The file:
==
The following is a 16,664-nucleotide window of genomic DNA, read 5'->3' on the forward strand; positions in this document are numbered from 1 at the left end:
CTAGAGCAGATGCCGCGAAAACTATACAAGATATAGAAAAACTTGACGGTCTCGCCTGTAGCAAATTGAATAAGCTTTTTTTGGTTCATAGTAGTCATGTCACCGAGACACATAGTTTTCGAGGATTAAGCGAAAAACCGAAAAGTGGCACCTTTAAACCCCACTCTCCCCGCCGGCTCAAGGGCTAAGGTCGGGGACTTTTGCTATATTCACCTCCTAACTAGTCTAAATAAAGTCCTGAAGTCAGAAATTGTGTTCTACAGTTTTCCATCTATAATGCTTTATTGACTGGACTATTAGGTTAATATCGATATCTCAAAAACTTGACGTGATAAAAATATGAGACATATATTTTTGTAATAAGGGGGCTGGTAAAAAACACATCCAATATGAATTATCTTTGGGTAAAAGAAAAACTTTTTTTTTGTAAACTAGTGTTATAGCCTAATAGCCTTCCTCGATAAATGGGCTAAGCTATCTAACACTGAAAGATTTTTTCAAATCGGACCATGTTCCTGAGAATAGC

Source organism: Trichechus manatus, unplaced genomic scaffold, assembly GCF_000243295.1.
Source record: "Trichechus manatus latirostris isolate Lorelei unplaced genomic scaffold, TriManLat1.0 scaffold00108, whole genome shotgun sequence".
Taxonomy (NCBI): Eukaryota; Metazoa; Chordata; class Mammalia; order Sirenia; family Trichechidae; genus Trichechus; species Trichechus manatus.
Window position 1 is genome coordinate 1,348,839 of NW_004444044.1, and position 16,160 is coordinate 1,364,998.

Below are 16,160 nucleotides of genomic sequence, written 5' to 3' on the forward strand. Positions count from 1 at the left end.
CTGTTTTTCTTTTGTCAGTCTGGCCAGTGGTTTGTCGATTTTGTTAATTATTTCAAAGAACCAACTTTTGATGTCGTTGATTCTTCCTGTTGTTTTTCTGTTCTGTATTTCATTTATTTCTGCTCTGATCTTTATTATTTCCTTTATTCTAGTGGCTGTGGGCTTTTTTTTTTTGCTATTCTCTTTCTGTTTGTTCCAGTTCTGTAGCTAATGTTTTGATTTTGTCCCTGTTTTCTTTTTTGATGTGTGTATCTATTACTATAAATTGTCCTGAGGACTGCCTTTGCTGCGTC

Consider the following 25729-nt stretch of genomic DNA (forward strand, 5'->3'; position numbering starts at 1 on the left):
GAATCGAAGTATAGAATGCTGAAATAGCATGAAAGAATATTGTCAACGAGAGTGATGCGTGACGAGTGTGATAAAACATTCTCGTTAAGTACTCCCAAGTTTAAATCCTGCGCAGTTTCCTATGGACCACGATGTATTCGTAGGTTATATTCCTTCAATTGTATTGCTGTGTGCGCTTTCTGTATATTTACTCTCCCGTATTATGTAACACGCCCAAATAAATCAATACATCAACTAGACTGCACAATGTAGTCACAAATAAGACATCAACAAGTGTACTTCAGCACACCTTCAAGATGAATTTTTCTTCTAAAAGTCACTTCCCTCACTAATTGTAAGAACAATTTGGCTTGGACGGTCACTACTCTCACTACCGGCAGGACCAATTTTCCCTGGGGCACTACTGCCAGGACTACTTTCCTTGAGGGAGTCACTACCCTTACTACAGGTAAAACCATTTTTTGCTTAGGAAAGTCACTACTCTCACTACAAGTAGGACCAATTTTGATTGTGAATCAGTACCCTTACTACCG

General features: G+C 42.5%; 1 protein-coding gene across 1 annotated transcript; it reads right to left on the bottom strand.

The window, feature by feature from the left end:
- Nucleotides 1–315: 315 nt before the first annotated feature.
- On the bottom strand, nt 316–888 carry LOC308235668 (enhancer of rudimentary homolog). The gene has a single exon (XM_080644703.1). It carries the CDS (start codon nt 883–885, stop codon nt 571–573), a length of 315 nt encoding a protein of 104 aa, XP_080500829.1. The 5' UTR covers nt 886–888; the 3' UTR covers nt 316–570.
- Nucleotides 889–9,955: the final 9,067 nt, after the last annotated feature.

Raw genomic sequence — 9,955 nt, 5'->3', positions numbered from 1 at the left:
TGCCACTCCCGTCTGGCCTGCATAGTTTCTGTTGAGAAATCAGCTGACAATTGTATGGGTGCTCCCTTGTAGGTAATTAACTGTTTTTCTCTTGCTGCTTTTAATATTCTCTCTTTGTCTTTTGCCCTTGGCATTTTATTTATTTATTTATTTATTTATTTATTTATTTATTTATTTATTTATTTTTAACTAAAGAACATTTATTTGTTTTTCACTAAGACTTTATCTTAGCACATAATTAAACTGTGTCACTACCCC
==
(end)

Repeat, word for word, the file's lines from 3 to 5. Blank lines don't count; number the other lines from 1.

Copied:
Source organism: Trichechus manatus, unplaced genomic scaffold, assembly GCF_000243295.1.
Source record: "Trichechus manatus latirostris isolate Lorelei unplaced genomic scaffold, TriManLat1.0 scaffold00108, whole genome shotgun sequence".
Taxonomy (NCBI): Eukaryota; Metazoa; Chordata; class Mammalia; order Sirenia; family Trichechidae; genus Trichechus; species Trichechus manatus.